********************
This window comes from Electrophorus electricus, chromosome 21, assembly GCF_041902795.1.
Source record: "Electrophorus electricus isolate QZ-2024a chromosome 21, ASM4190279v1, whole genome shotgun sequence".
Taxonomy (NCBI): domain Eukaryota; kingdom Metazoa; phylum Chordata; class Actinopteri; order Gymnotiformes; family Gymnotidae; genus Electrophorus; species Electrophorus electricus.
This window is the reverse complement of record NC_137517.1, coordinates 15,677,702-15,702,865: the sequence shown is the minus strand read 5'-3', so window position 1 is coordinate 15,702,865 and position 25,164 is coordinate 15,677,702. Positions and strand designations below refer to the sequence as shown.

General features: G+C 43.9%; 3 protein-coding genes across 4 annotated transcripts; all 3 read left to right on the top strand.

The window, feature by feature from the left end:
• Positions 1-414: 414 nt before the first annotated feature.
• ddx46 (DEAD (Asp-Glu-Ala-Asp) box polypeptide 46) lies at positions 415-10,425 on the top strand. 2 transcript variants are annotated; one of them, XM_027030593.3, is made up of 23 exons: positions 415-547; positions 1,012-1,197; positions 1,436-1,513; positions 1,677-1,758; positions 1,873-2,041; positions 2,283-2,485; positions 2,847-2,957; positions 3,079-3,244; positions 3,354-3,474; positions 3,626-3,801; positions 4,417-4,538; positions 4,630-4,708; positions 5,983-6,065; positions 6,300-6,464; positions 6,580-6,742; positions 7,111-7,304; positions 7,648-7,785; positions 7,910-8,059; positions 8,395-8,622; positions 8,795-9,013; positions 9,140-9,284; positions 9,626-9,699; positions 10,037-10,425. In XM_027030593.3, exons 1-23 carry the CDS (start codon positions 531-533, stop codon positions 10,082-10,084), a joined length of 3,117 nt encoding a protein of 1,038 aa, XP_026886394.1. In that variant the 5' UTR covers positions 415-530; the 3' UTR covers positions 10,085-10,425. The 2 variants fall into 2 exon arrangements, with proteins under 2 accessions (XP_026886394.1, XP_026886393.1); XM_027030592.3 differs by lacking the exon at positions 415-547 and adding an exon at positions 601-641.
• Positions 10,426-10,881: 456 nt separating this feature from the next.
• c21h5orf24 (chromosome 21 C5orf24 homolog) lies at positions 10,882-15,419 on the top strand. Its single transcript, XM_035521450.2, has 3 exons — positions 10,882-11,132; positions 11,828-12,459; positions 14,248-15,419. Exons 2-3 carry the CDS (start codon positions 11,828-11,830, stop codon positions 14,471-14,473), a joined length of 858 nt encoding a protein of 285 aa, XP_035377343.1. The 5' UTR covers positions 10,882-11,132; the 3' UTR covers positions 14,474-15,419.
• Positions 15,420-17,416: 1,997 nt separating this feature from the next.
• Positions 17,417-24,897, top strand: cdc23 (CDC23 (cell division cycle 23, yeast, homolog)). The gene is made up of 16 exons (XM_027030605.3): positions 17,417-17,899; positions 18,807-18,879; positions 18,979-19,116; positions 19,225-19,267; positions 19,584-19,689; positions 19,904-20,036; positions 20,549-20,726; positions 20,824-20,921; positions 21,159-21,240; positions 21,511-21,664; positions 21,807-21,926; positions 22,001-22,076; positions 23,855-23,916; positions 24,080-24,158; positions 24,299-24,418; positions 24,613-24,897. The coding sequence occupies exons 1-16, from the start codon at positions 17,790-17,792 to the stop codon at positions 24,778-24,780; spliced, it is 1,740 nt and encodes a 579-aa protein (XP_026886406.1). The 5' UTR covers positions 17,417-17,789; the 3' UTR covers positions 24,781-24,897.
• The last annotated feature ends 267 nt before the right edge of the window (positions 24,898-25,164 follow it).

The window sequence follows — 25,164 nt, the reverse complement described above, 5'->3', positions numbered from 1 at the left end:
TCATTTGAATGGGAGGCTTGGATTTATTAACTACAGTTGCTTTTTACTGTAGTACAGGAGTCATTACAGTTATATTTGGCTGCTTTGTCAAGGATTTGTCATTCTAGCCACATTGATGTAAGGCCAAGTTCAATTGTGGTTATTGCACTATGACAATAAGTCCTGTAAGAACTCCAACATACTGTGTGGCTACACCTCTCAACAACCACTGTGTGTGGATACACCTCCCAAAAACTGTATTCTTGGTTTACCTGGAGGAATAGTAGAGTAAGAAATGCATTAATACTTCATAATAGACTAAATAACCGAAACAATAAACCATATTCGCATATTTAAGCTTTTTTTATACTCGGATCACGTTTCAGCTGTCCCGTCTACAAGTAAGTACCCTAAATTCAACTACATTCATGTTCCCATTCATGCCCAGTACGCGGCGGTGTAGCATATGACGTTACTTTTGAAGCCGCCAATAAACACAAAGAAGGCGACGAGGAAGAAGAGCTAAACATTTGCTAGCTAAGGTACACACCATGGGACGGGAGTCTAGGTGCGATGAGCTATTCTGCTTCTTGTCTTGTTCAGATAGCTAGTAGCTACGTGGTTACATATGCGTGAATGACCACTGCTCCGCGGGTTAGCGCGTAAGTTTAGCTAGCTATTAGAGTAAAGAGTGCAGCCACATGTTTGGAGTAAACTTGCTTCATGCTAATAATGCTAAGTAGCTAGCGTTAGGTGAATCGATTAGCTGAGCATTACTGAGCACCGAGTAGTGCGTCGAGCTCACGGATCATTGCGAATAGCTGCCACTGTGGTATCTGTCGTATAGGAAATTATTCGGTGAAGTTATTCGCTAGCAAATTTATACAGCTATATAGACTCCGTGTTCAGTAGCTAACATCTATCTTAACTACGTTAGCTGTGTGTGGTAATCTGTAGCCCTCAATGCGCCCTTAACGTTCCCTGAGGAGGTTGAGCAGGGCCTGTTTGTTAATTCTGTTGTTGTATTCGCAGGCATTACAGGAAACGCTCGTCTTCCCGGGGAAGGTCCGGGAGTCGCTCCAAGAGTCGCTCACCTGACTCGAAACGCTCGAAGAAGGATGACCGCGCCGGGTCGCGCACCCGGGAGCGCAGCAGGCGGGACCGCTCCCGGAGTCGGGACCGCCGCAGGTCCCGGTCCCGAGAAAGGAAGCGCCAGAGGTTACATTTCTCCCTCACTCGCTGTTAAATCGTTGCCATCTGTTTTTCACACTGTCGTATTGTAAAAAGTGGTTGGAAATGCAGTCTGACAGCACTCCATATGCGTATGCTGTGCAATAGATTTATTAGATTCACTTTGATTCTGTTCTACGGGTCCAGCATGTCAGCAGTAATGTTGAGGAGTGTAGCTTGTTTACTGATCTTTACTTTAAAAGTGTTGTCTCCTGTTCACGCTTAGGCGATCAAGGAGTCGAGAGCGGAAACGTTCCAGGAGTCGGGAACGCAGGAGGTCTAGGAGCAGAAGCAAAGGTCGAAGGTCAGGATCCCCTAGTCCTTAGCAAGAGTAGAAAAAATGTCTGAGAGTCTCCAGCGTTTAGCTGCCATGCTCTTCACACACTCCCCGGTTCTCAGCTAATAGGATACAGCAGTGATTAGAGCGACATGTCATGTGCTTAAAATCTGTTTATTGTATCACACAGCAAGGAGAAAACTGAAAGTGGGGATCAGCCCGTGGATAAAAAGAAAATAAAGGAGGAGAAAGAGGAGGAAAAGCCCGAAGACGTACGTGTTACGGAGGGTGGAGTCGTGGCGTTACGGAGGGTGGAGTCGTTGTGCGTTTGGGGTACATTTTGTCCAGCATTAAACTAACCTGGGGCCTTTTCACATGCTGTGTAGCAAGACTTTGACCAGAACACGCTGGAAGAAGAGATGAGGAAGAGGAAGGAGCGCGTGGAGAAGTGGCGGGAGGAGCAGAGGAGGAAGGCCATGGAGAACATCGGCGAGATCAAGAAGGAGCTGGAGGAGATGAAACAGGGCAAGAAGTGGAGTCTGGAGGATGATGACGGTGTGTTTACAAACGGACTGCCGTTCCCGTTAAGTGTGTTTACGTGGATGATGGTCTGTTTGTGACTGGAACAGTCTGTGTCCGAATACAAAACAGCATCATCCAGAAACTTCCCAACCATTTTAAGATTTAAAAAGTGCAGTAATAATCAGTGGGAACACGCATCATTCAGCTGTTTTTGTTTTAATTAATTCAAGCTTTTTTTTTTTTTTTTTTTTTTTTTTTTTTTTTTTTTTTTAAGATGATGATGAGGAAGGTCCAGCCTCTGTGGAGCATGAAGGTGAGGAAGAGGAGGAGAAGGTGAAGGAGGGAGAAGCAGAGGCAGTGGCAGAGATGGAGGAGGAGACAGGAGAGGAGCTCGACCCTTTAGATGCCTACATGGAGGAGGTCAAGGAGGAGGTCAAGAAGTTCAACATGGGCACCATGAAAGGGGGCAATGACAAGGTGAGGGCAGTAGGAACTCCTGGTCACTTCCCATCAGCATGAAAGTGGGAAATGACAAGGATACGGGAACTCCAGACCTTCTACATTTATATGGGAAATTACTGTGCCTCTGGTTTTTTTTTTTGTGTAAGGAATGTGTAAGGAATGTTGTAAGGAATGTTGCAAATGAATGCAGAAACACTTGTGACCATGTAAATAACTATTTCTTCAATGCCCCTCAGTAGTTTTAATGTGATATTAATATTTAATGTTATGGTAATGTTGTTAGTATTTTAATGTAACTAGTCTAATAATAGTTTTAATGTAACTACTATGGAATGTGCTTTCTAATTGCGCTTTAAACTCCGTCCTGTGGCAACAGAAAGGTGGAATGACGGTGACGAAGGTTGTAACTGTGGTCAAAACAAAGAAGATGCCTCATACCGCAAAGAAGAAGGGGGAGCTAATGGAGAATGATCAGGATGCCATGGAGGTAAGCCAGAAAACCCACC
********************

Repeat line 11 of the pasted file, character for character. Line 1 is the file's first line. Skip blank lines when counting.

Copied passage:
• Positions 15,420-17,416: 1,997 nt separating this feature from the next.